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Patients with HCQ retinopathy are initially asymptomatic, and the disease progresses slowly with poor visual recovery after therapy is stopped, making early detection difficult but essential.
Early-stage HCQ toxicity involves thinning of the outer retina, affecting the retinal pigment epithelium and photoreceptors. Structural changes can be observed using spectral-domain optical coherence tomography (SD-OCT) and fundus autofluorescence (FAF).
American Academy of Ophthalmology (AAO) screening guidelines recommend a baseline fundus examination for all patients, supported with AVF and SD-OCT if maculopathy is present. Annual screening with AVF and SD-OCT is recommended after 5 years or treatment for patients with no other major risk factors; mfERG and FAF may be useful additional tests.
mfERG is suggested where structural and functional test results disagree. Toxicity is diagnosed when abnormalities are identified on AVF and any of SD-OCT, FAF, or mfERG.
To determine whether patients referred for mfERG testing for HCQ retinopathy are representative of patients treated with HCQ, this paper examines the practice of Ontario health care providers requesting mfERG testing for patients at risk of developing HCQ retinopathy. This study was approved by the Research Ethics Board of the University of Toronto (Protocol no. 38866).
An online survey was emailed to all providers who referred to our electrophysiology service for mfERG screening for HCQ retinopathy between July 2017 and December 2019. The survey addressed the provider's screening practice for patients at baseline (within 1 year of starting therapy), between years 1 and 5, and after 5 years of therapy. Survey questions, anonymous survey responses, and analysis code are available to download from Mendeley Data (https://data.mendeley.com/datasets/vyjxsprph9/1).
Data analysis was performed using R software (R Foundation, Vienna, Austria).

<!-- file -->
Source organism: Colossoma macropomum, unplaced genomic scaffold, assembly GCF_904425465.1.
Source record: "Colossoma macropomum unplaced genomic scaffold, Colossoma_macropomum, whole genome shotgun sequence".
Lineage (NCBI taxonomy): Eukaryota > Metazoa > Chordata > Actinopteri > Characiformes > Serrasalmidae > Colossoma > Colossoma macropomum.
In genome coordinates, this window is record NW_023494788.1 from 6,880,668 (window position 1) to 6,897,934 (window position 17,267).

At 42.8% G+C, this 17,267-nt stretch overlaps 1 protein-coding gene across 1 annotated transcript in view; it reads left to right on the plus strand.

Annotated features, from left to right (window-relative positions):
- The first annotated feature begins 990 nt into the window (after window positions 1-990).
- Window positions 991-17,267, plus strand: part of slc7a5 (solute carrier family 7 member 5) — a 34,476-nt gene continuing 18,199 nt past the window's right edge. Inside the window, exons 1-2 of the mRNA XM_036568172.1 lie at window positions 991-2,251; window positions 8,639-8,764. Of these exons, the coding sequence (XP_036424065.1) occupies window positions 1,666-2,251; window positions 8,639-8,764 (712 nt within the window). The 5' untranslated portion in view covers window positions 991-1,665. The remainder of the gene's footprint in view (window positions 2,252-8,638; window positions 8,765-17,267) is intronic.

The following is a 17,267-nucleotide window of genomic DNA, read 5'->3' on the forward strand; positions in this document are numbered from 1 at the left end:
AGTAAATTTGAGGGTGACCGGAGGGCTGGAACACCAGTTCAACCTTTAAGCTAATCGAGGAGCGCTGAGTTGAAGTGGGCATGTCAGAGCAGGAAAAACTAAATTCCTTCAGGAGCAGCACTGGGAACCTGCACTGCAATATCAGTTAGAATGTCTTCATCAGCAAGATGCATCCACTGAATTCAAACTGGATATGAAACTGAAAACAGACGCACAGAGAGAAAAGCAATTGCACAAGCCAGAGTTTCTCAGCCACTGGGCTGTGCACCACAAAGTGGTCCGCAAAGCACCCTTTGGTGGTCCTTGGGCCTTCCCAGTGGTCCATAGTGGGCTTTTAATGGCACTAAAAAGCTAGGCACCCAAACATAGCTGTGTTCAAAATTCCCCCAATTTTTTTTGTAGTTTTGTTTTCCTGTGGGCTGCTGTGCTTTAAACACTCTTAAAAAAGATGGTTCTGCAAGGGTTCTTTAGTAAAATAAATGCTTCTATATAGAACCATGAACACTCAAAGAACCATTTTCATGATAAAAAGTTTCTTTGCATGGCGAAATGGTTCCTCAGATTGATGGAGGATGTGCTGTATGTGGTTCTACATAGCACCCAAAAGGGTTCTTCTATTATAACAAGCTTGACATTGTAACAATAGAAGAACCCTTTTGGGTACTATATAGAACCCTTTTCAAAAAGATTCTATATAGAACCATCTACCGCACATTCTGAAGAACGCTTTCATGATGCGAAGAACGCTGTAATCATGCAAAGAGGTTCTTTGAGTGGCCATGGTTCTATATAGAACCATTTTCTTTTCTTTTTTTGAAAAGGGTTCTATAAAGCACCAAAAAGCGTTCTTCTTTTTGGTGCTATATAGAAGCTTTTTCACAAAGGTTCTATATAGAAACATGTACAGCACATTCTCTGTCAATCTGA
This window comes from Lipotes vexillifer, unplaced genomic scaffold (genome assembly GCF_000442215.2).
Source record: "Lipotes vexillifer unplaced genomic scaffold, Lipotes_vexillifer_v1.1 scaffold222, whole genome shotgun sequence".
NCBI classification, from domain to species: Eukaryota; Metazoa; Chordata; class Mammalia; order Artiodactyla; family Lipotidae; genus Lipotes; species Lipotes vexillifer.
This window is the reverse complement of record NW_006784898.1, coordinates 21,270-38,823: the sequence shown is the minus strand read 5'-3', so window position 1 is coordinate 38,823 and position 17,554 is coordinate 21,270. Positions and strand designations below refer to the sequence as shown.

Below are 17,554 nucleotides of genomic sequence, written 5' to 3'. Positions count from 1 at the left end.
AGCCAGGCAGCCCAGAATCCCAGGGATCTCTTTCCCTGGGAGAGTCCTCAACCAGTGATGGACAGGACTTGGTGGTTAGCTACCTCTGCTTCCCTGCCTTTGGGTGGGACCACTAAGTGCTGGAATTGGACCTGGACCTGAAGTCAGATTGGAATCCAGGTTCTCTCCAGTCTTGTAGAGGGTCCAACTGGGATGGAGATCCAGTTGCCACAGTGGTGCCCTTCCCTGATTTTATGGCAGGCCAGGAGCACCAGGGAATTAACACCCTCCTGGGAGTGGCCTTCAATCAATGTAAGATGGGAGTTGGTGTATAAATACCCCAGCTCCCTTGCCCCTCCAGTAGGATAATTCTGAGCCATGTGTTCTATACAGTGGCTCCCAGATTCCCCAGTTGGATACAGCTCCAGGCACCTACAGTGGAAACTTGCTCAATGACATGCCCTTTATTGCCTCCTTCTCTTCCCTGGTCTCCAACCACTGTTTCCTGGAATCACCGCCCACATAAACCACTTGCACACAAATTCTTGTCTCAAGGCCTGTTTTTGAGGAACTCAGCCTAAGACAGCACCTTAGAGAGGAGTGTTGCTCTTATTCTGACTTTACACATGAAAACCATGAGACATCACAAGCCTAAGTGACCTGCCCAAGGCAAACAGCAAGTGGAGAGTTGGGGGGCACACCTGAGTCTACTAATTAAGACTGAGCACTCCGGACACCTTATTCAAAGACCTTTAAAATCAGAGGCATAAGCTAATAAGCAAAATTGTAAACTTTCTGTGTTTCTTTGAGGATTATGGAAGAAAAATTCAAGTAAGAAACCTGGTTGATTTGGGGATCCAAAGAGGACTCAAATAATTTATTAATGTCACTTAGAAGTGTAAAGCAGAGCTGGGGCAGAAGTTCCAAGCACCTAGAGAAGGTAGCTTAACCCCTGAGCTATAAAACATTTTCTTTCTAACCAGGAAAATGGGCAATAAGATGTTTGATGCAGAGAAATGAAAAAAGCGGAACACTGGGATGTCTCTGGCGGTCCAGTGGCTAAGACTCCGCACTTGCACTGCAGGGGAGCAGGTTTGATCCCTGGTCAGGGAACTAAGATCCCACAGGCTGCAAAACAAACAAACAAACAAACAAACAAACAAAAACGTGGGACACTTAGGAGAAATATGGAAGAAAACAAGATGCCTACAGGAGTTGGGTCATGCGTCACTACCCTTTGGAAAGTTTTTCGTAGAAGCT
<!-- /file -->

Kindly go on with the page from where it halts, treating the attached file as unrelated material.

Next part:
The nonparametric Kruskal–Wallis test by ranks was used to determine group differences; post hoc Mann–Whitney testing was used for pairwise comparisons with Holms correction to control for multiple testing significance.
Responses were received from 23 of 34 providers: 12 ophthalmologists, 10 retinal specialists, and 1 optometrist. Most respondents (13 of 23) always or often start routine screening immediately after the baseline test; after 5 years of treatment, all start annual screening.
At baseline, most respondents always or often obtained SD-OCT (21 of 23), Humphrey visual field (19 of 23), and fundus examination/photography (17 of 23), as shown in Figure 1. Colour vision testing (11 of 23), FAF (6 of 23), mfERG (5 of 23), and other tests (4 of 23) were requested less frequently. mfERG was the only test requested more frequently for patients with a treatment duration >5 years when compared with baseline (p = 0.003) or at 1–5 years (p = 0.019). mfERG testing was more likely obtained following an abnormal result on another test (p < 0.001; Fig. 2A) or in the presence of other risk factors (p = 0.006; Fig. 2B). HCQ therapy at a daily dose higher than the recommended level was the most commonly considered risk factor (p < 0.01; Fig. 2B).
With prevalence estimates of HCQ retinopathy as high as 7.5%,
regular ophthalmic screening is important, but diagnostic testing creates a time and cost burden for the health care system and patient. Although no guidelines recommend routine screening for patients taking HCQ for <5 years, SD-OCT, AVFs, and fundus examination are the most common tests performed during this period.
Most respondents follow the earlier AAO guidelines with SD-OCT and AVFs at all time points. Few routinely obtain FAF, possibly because FAF is not publicly funded. Colour vision and fundus photographic abnormalities have been reported, but both guidelines consider them insufficiently objective or sensitive for use as diagnostic criteria for early HCQ retinopathy. Despite this, 74% of respondents always or often consider fundus photography, and 48% consider colour vision testing.
Respondents generally follow screening schedules recommended by the AAO, with the addition of screening visits for patients on therapy for 1 to 5 years. Patients with additional risk factors for toxicity, abnormal test results, or other comorbidities such as macular degeneration are more likely to be referred for mfERG testing, suggesting that the subset of patients receiving mfERG testing has a higher pretest probability of HCQ retinopathy.
Footnotes and Disclosure
The authors have no conflicts or proprietary interests to disclose.
Screening for hydroxychloroquine-associated retinopathy : a review.